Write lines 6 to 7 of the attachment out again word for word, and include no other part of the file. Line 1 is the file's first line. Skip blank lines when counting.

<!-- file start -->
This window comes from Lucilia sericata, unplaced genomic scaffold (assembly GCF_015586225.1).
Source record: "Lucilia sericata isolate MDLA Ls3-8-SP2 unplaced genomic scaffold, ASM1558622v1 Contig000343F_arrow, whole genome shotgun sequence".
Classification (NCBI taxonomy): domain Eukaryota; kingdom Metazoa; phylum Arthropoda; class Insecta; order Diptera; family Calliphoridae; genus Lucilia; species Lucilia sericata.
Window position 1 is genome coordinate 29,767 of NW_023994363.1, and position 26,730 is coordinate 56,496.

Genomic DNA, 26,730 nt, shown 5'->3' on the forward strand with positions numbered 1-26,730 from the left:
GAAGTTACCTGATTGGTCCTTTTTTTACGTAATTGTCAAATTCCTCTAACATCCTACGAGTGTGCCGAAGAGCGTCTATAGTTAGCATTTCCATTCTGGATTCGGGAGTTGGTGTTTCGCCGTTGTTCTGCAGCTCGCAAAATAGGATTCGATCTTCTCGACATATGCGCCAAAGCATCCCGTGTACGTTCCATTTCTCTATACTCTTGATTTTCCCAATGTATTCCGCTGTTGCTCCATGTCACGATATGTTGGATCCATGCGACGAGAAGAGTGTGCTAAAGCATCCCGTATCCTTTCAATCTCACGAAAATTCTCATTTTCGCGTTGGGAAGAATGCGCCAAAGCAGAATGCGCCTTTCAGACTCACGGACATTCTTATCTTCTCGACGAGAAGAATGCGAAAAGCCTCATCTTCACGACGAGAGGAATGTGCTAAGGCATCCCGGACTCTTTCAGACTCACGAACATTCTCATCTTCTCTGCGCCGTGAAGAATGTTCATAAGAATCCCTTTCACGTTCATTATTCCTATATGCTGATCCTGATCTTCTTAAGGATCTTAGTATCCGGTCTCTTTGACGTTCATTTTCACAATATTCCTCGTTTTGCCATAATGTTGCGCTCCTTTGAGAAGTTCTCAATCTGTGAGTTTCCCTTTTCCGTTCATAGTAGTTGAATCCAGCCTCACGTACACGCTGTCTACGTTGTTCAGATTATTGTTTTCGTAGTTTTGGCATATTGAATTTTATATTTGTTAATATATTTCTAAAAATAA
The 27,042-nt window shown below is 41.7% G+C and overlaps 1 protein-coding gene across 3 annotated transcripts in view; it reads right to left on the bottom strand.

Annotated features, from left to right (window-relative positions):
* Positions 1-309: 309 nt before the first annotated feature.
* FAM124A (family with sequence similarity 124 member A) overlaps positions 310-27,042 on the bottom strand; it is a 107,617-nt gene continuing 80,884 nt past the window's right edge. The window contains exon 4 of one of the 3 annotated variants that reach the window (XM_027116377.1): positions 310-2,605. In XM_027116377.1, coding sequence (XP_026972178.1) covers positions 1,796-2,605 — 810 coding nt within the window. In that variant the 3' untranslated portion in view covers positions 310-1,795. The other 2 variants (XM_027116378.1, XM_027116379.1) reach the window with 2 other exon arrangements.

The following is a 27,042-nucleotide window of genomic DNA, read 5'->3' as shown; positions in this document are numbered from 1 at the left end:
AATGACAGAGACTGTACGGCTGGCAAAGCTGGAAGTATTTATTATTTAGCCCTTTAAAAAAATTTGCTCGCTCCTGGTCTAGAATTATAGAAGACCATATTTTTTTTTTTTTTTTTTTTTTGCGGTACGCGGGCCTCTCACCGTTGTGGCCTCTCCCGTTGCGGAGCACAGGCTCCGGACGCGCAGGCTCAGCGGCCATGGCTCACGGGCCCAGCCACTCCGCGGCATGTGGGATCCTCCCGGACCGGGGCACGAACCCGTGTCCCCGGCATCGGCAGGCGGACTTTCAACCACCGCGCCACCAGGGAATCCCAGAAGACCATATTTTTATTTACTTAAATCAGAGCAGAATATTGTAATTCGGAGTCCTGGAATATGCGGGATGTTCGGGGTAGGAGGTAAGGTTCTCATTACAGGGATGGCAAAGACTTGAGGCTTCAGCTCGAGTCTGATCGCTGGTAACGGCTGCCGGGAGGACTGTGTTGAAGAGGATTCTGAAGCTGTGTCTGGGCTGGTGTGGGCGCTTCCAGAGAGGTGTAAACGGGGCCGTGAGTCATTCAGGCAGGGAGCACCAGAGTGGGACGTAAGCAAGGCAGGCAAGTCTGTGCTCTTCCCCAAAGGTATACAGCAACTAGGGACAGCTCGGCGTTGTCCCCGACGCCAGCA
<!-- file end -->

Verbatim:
GAAGTTACCTGATTGGTCCTTTTTTTACGTAATTGTCAAATTCCTCTAACATCCTACGAGTGTGCCGAAGAGCGTCTATAGTTAGCATTTCCATTCTGGATTCGGGAGTTGGTGTTTCGCCGTTGTTCTGCAGCTCGCAAAATAGGATTCGATCTTCTCGACATATGCGCCAAAGCATCCCGTGTACGTTCCATTTCTCTATACTCTTGATTTTCCCAATGTATTCCGCTGTTGCTCCATGTCACGATATGTTGGATCCATGCGACGAGAAGAGTGTGCTAAAGCATCCCGTATCCTTTCAATCTCACGAAAATTCTCATTTTCGCGTTGGGAAGAATGCGCCAAAGCAGAATGCGCCTTTCAGACTCACGGACATTCTTATCTTCTCGACGAGAAGAATGCGAAAAGCCTCATCTTCACGACGAGAGGAATGTGCTAAGGCATCCCGGACTCTTTCAGACTCACGAACATTCTCATCTTCTCTGCGCCGTGAAGAATGTTCATAAGAATCCCTTTCACGTTCATTATTCCTATATGCTGATCCTGATCTTCTTAAGGATCTTAGTATCCGGTCTCTTTGACGTTCATTTTCACAATATTCCTCGTTTTGCCATAATGTTGCGCTCCTTTGAGAAGTTCTCAATCTGTGAGTTTCCCTTTTCCGTTCATAGTAGTTGAATCCAGCCTCACGTACACGCTGTCTACGTTGTTCAGATTATTGTTTTCGTAGTTTTGGCATATTGAATTTTATATTTGTTAATATATTTCTAAAAATAA
The 27,042-nt window shown below is 41.7% G+C and overlaps 1 protein-coding gene across 3 annotated transcripts in view; it reads right to left on the bottom strand.